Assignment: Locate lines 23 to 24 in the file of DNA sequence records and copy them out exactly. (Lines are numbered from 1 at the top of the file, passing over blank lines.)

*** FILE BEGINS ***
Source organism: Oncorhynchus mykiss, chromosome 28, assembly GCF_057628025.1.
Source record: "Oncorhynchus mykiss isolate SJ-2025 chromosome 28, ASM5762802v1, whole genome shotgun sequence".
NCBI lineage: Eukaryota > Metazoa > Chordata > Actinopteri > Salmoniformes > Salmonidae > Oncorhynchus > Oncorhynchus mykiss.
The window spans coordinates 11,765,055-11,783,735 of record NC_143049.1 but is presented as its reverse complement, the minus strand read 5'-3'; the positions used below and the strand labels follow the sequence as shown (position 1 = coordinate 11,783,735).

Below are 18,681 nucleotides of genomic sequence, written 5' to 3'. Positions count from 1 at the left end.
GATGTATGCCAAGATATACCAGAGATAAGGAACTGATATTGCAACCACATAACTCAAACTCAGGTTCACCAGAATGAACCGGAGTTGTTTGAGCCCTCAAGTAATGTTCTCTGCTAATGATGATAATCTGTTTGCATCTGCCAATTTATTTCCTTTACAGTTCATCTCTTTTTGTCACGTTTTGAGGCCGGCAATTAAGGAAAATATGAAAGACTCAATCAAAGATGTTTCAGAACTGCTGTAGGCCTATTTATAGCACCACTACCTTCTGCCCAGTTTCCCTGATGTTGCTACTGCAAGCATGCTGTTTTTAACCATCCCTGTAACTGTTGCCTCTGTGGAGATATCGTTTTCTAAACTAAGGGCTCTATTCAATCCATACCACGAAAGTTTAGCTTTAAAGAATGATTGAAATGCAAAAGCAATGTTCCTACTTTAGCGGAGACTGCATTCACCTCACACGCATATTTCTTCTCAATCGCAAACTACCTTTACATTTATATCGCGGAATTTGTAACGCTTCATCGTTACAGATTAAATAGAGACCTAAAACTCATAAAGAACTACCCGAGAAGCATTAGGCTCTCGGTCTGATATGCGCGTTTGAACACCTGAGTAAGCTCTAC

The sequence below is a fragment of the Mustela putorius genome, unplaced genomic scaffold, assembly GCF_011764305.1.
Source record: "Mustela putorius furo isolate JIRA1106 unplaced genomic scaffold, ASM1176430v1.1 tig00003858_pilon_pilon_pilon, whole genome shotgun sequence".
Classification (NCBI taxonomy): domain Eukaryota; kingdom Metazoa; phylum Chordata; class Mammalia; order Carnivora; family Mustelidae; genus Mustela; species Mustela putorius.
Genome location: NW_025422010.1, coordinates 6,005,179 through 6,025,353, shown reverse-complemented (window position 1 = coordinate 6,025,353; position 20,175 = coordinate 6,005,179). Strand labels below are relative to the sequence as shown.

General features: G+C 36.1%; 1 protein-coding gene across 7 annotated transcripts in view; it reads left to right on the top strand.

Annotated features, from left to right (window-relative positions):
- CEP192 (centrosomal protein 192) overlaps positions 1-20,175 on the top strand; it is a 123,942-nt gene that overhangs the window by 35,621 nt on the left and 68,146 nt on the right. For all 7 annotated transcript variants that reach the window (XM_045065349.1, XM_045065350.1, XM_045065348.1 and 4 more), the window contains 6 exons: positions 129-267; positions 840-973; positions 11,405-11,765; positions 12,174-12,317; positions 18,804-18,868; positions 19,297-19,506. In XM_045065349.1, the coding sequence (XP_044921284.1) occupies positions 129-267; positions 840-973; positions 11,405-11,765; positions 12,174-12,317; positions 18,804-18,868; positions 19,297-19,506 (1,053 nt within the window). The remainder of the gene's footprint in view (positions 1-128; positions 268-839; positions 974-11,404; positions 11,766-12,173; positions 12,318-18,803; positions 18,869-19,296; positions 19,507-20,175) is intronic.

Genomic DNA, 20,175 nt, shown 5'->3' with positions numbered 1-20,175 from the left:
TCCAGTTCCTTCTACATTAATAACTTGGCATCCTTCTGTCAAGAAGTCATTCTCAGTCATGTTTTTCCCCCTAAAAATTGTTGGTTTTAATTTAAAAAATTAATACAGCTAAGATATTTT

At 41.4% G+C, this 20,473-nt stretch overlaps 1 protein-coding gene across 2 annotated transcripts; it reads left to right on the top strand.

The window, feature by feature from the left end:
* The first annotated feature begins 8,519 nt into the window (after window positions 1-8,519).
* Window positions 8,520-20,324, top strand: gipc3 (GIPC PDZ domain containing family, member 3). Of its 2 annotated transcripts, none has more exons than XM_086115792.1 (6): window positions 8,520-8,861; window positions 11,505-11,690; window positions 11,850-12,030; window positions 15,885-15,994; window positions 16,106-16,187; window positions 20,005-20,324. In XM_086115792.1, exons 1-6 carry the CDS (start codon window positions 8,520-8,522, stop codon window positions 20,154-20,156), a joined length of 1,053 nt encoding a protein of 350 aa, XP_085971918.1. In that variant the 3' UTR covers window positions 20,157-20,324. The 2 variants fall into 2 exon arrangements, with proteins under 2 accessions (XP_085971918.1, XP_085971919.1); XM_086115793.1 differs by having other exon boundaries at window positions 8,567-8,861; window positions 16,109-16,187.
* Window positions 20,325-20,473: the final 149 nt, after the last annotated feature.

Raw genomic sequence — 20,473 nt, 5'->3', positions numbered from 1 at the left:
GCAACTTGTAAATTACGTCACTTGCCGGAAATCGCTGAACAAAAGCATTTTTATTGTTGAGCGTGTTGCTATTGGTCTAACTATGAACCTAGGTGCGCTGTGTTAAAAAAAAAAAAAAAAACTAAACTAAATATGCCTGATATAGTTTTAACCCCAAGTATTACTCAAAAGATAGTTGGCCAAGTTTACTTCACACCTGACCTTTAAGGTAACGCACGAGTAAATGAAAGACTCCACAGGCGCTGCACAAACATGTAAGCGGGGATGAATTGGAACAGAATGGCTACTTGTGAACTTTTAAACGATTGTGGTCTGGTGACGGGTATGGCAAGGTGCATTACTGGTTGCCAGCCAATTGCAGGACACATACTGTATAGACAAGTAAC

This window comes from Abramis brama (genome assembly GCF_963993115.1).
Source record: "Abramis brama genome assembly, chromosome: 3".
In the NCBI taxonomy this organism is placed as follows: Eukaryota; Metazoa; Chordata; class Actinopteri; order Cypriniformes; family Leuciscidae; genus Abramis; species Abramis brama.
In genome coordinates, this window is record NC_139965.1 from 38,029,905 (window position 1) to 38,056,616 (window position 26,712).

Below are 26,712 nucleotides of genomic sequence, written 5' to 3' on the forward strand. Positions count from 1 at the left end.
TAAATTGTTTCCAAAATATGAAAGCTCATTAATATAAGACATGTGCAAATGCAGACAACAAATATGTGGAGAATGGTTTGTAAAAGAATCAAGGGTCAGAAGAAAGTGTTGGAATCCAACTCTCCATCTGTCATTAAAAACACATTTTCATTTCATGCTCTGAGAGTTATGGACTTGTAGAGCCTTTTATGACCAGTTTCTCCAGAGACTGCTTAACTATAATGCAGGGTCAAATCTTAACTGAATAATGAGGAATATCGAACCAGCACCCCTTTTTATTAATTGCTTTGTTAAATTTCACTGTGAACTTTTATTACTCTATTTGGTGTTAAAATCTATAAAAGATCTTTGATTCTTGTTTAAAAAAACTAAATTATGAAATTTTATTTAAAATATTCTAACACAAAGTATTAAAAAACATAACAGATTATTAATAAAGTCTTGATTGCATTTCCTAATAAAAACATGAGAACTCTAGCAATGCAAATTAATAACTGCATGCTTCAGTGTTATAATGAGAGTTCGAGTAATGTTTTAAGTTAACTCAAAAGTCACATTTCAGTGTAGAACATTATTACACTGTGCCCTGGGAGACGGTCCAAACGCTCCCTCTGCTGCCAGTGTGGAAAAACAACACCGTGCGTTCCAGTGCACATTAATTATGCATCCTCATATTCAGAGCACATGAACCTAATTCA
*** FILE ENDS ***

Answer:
This window comes from Abramis brama (genome assembly GCF_963993115.1).
Source record: "Abramis brama genome assembly, chromosome: 3".